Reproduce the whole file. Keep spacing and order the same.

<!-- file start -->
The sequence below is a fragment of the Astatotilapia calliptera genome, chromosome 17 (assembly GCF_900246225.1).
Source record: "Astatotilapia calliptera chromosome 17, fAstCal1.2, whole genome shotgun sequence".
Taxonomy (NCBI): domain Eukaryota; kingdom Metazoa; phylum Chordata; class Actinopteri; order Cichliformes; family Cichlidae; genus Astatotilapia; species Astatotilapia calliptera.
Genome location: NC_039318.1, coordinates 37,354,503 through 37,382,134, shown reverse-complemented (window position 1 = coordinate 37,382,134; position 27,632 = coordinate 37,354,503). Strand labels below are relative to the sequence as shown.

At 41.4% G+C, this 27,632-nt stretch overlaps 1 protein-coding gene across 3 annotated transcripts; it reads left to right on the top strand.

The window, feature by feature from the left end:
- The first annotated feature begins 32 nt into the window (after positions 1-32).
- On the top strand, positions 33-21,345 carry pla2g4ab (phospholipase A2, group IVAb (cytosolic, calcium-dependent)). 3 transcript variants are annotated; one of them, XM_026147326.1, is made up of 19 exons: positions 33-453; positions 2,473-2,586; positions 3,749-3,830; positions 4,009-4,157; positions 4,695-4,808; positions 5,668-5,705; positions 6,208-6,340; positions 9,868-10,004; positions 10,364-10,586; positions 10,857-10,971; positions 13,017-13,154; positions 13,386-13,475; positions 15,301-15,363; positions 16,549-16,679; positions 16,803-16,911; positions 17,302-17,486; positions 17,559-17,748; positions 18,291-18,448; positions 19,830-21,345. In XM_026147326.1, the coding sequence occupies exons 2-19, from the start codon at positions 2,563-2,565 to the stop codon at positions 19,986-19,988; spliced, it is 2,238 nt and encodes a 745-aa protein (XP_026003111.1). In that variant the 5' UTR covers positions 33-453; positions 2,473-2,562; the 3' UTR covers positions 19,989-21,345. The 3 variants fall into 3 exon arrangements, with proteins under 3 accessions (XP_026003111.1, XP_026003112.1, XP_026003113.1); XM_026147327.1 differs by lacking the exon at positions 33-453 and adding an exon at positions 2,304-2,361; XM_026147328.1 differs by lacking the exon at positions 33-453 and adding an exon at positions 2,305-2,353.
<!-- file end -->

The sequence below is a fragment of the Astatotilapia calliptera genome, chromosome 17 (assembly GCF_900246225.1).
Source record: "Astatotilapia calliptera chromosome 17, fAstCal1.2, whole genome shotgun sequence".
Taxonomy (NCBI): domain Eukaryota; kingdom Metazoa; phylum Chordata; class Actinopteri; order Cichliformes; family Cichlidae; genus Astatotilapia; species Astatotilapia calliptera.
Genome location: NC_039318.1, coordinates 37,354,503 through 37,382,134, shown reverse-complemented (window position 1 = coordinate 37,382,134; position 27,632 = coordinate 37,354,503). Strand labels below are relative to the sequence as shown.

At 41.4% G+C, this 27,632-nt stretch overlaps 1 protein-coding gene across 3 annotated transcripts; it reads left to right on the top strand.

The window, feature by feature from the left end:
- The first annotated feature begins 32 nt into the window (after positions 1-32).
- On the top strand, positions 33-21,345 carry pla2g4ab (phospholipase A2, group IVAb (cytosolic, calcium-dependent)). 3 transcript variants are annotated; one of them, XM_026147326.1, is made up of 19 exons: positions 33-453; positions 2,473-2,586; positions 3,749-3,830; positions 4,009-4,157; positions 4,695-4,808; positions 5,668-5,705; positions 6,208-6,340; positions 9,868-10,004; positions 10,364-10,586; positions 10,857-10,971; positions 13,017-13,154; positions 13,386-13,475; positions 15,301-15,363; positions 16,549-16,679; positions 16,803-16,911; positions 17,302-17,486; positions 17,559-17,748; positions 18,291-18,448; positions 19,830-21,345. In XM_026147326.1, the coding sequence occupies exons 2-19, from the start codon at positions 2,563-2,565 to the stop codon at positions 19,986-19,988; spliced, it is 2,238 nt and encodes a 745-aa protein (XP_026003111.1). In that variant the 5' UTR covers positions 33-453; positions 2,473-2,562; the 3' UTR covers positions 19,989-21,345. The 3 variants fall into 3 exon arrangements, with proteins under 3 accessions (XP_026003111.1, XP_026003112.1, XP_026003113.1); XM_026147327.1 differs by lacking the exon at positions 33-453 and adding an exon at positions 2,304-2,361; XM_026147328.1 differs by lacking the exon at positions 33-453 and adding an exon at positions 2,305-2,353.